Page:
Far North Queensland Legacy executive officer Rebecca Milliner threw out a challenge for more volunteers and support, as the organisation celebrated 100 years of service at a special ceremony in Cooktown on Friday 6 October.
Legacy was founded in 1923 to support veterans’ families after the loss or injury of their loved one, and today the organisation supports more than 40,000 Australians.
On Friday dignitaries, including Cook Shire Mayor Peter Scott and RSL Far North District president Ken Willoughby, attended a public service in Anzac Park where a commemorative plaque was unveiled.
“Legacy has it’s roots entrenched in a battlefield promise from the trenches of the Western Front in World War One, a promise made from a soldier to his dying mate to look after the missus and kids,” Ms Milliner said.
“Back in Melbourne in 1923 Sir Stanley Savage established the first Legacy club – little did he know this act of compassion would echo through time, touching lives with the same intensity a century later.”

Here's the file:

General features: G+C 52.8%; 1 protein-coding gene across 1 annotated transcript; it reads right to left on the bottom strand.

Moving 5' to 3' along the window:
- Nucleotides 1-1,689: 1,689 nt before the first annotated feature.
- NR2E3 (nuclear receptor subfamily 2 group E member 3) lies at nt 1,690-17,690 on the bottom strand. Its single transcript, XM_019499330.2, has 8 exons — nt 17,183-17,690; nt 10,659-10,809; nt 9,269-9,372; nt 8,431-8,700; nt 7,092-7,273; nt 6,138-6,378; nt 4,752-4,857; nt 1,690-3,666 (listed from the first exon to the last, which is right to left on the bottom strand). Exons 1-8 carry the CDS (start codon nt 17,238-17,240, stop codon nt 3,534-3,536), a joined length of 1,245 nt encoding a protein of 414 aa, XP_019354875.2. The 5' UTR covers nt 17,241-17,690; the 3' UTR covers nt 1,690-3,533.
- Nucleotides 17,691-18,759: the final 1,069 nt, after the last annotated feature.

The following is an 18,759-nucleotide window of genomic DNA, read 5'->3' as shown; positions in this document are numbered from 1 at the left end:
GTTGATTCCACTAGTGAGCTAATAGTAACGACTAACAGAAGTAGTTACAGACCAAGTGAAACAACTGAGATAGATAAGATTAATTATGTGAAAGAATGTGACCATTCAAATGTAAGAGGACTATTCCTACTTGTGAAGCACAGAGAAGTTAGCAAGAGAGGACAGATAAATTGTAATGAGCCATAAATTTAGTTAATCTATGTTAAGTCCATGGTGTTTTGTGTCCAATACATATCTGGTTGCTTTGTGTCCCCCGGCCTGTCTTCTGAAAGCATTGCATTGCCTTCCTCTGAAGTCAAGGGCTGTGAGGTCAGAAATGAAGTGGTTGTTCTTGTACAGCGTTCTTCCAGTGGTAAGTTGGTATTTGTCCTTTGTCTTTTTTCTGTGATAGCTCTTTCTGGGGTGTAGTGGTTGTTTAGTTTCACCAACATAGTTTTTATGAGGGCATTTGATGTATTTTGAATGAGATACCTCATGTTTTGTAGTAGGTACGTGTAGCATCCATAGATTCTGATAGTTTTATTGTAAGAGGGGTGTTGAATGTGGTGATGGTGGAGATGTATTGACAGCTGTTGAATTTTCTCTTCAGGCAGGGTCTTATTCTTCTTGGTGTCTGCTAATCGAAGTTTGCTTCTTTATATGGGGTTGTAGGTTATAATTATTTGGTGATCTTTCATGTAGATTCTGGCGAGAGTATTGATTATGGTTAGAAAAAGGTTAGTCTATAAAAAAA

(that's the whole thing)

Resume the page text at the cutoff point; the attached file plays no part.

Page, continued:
Ms Milliner said the organisation’s foundation was the men and women who volunteered as Legatees, out in the community supporting veteran’s families.
“Legatees are the backbone of our organisation, without them we wouldn’t be able to do what we do,” she said.
“This plaque is not just a testament, it’s a pledge, cast in bronze, promising another century of support and compassion.
“Our promise to support the missus and kids is why we do what we do and with your support we’ll continue to keep this promise alive for the next century.”
Ms Milliner urged people to become Legacy legends, supporting the organisation’s dream of creating a Legacy house in Far North Queensland as a hub to support families.
“There are many ways you can help, from hosting a fundraiser to becoming a Legatee or buying a brick for the build,” she said.
Cr Scott congratulated the organisation on a century of service, and said he remembered his own father’s work as a Legatee.
“Legacy is very much a real thing, I remember visiting a lady’s house with two little kids who had lost their father,” he said.
“When I was about 13, we had a little girl come and stay with us, she was a Legacy child – this sort of work is absolutely essential to our Australian way of life and we all need to keep supporting volunteer organisations like this.”
Visit www.legacy.com.au for more information on the organisation.